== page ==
Corey Flintoff NPR

In Libya, rebels are eying the western mountain city of Gharyan as the next step in their advance toward the capital, Tripoli.

The Libyan government insists that the city is firmly on the side of Libyan leader Moammar Gadhafi, but NPR reporters who were recently taken there say the real extent of government support is unclear.

Regime Stages Pro-Gadhafi Display

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4:00am

Tue July 5, 2011
Africa

No Formal Peace Talks Set In Libya

A senior Libyan official said progress has been made in talks with rebels on ending more than four months of fighting. But a top rebel leader has denied that any negotiations are taking place.

12:01am

Mon June 27, 2011
Middle East

Egypt's State TV Has New Masters, But Old Habits

Shahira Amin, shown here in 2004, is a veteran of Egypt's State TV. She says changes at the network since Egypt's February revolution have been largely cosmetic.
via Facebook

When Egyptian protesters clamored for the ouster of President Hosni Mubarak in February, State TV journalist Shahira Amin took a bold move: She quit her job, joined the demonstrators and denounced her network's coverage.

Mubarak fled his presidential compound in Cairo on Feb. 11, and Amin and many others believed it would usher in a new era of media freedom.

She soon rejoined Nile TV, the English-language division of State TV, and said she hoped to help reform the agency.

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3:00pm

Fri June 24, 2011
Africa

Libyan Rebels, Loyalists Clash In Tunisia Border Town

Until several months ago, the Tunisian town of Djerba was a placid, sun-bleached stretch of the Mediterranean coast with white-washed hotels that catered mainly to vacationers from Europe.

But the Tunisian revolution that began last December scared away the foreign tourists. And now the fighting in Libya is spilling over the border and turning the town into a place of intrigue.

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12:01am

Mon June 20, 2011
China: Beyond Borders

Indians Uneasy As China Builds Ports Nearby

Workers unload cargo from the first vessel to enter the Chinese-funded port in Hambantota, Sri Lanka, in November 2010. China's Export-Import Bank provided 85 percent of the financing for construction of the port.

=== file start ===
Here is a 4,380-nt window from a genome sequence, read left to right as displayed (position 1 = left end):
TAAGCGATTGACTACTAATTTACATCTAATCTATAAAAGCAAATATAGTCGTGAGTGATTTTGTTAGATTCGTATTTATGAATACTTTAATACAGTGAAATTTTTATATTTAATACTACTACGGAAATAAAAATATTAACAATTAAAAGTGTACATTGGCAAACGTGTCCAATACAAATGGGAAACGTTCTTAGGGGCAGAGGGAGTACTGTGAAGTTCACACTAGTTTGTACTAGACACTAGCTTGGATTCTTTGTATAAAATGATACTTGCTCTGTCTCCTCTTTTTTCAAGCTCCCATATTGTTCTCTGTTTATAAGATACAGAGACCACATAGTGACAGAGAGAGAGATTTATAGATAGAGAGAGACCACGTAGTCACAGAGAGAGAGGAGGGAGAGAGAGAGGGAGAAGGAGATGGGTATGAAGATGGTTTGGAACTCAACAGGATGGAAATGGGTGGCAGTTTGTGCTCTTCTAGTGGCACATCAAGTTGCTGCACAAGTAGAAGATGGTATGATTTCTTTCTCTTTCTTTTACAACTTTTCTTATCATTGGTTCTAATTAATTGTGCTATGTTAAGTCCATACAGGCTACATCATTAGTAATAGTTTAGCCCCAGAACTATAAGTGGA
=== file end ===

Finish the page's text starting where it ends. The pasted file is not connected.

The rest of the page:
Ishara S. Kodikara AFP/Getty Images

This month, NPR is examining the many ways China is expanding its reach in the world — through investments, infrastructure, military power and more.

As China flexes its economic and military muscle, it's bumping elbows with Asia's other big and fast-growing power: India.

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4:07pm

Tue April 26, 2011
Asia

Is The Dalai Lama Playing A Dangerous Game?

Just last month, the Dalai Lama sent a shockwave through the world of Buddhism when he announced that he was giving up his political powers as head of the Tibetan government in exile.

For more than 50 years, the Nobel peace laureate has been the public face of resistance to Chinese control of Tibet.

Some analysts say the aging leader is playing the opening moves of a risky strategy to preserve the spiritual leadership of Tibetan Buddhism in the event of his death.

'It Is Something That Is Unthinkable'

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3:00pm

Thu April 14, 2011
Asia

A Girl Shortage In India; Selective Abortions Blamed

India's latest census revealed a disturbing trend: There are far fewer girls born each year than boys.

Activists say the disparity is deliberate.

Much of Indian culture regards boys as assets to families and girls as liabilities. Some families are using ultrasound technology to determine the gender of fetuses and then aborting the females.

The process has been going on for decades, leading to a shortage of marriageable girls that is beginning to make itself felt all over India.

A Problem That's Spreading

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4:55am

Fri April 8, 2011
Afghanistan

For Afghans, Wedding Costs Put Marriage On Hold

Afghanistan is in the midst of a cultural clash over marriage.

Afghan culture places the highest value on marriage and family life, and bars most contacts between the sexes outside of marriage. But the culture also favors big, expensive weddings that are out of reach for most young people.

Many can't afford to marry, and the Afghan government says that leads to frustration and instability. So far, though, government efforts to remedy the problem are going nowhere.

Costly Luxuries

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5:12pm

Tue March 29, 2011
Asia

India, Pakistan Stop For Crucial Cricket Game

Throughout the Asian subcontinent normal life is expected to come to a standstill Wednesday.

The semifinal of the ICC Cricket World Cup features an unrivaled rivalry: India vs. Pakistan. Some 100 million viewers are expected to watch a broadcast of the match from Mohali, in the Indian border state of Punjab.

Defeat for either side is not an option.